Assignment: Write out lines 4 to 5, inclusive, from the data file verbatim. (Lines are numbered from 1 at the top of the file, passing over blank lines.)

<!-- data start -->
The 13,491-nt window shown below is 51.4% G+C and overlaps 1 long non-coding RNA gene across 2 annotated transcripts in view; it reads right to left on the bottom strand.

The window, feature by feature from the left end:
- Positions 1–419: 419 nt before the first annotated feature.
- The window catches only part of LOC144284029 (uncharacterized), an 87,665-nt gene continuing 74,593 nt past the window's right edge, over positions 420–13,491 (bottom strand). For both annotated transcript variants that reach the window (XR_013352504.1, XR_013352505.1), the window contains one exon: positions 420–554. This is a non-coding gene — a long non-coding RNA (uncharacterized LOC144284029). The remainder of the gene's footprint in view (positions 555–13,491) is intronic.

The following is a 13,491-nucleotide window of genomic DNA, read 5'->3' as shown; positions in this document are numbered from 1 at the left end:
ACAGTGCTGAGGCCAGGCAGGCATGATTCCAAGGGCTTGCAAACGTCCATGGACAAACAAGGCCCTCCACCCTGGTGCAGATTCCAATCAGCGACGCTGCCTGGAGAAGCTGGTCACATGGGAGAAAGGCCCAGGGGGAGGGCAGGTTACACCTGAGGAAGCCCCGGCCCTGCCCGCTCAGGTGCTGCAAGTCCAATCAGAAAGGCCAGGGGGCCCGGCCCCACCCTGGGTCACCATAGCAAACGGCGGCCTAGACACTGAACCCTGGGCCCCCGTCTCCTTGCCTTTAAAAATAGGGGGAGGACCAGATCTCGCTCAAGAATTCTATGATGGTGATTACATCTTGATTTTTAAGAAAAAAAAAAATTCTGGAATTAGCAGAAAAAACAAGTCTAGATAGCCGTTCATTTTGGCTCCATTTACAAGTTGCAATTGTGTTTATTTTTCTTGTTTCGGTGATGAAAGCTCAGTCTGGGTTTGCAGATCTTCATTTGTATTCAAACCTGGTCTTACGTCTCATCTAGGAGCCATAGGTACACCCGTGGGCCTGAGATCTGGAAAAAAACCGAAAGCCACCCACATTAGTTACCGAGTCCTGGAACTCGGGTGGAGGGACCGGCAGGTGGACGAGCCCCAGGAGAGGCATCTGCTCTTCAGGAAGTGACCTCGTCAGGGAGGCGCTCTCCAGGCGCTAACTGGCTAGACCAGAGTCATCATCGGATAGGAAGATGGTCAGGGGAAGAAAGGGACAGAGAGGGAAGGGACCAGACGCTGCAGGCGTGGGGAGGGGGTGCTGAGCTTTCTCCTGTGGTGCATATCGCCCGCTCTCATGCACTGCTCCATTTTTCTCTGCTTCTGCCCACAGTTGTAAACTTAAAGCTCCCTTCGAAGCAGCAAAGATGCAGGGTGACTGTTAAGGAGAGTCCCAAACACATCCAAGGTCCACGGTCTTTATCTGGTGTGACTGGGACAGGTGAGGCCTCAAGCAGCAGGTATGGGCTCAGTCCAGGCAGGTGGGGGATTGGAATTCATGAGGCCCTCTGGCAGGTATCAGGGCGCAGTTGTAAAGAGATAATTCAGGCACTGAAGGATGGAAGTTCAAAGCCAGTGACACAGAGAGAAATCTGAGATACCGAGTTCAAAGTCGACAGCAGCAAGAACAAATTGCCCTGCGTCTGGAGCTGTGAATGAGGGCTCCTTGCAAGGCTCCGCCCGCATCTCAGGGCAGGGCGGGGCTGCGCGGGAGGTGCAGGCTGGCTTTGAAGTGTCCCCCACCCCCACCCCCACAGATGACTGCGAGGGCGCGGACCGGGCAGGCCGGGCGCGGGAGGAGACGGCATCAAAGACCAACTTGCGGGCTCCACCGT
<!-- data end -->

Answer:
- The window catches only part of LOC144284029 (uncharacterized), an 87,665-nt gene continuing 74,593 nt past the window's right edge, over positions 420–13,491 (bottom strand). For both annotated transcript variants that reach the window (XR_013352504.1, XR_013352505.1), the window contains one exon: positions 420–554. This is a non-coding gene — a long non-coding RNA (uncharacterized LOC144284029). The remainder of the gene's footprint in view (positions 555–13,491) is intronic.

The following is a 13,491-nucleotide window of genomic DNA, read 5'->3' as shown; positions in this document are numbered from 1 at the left end: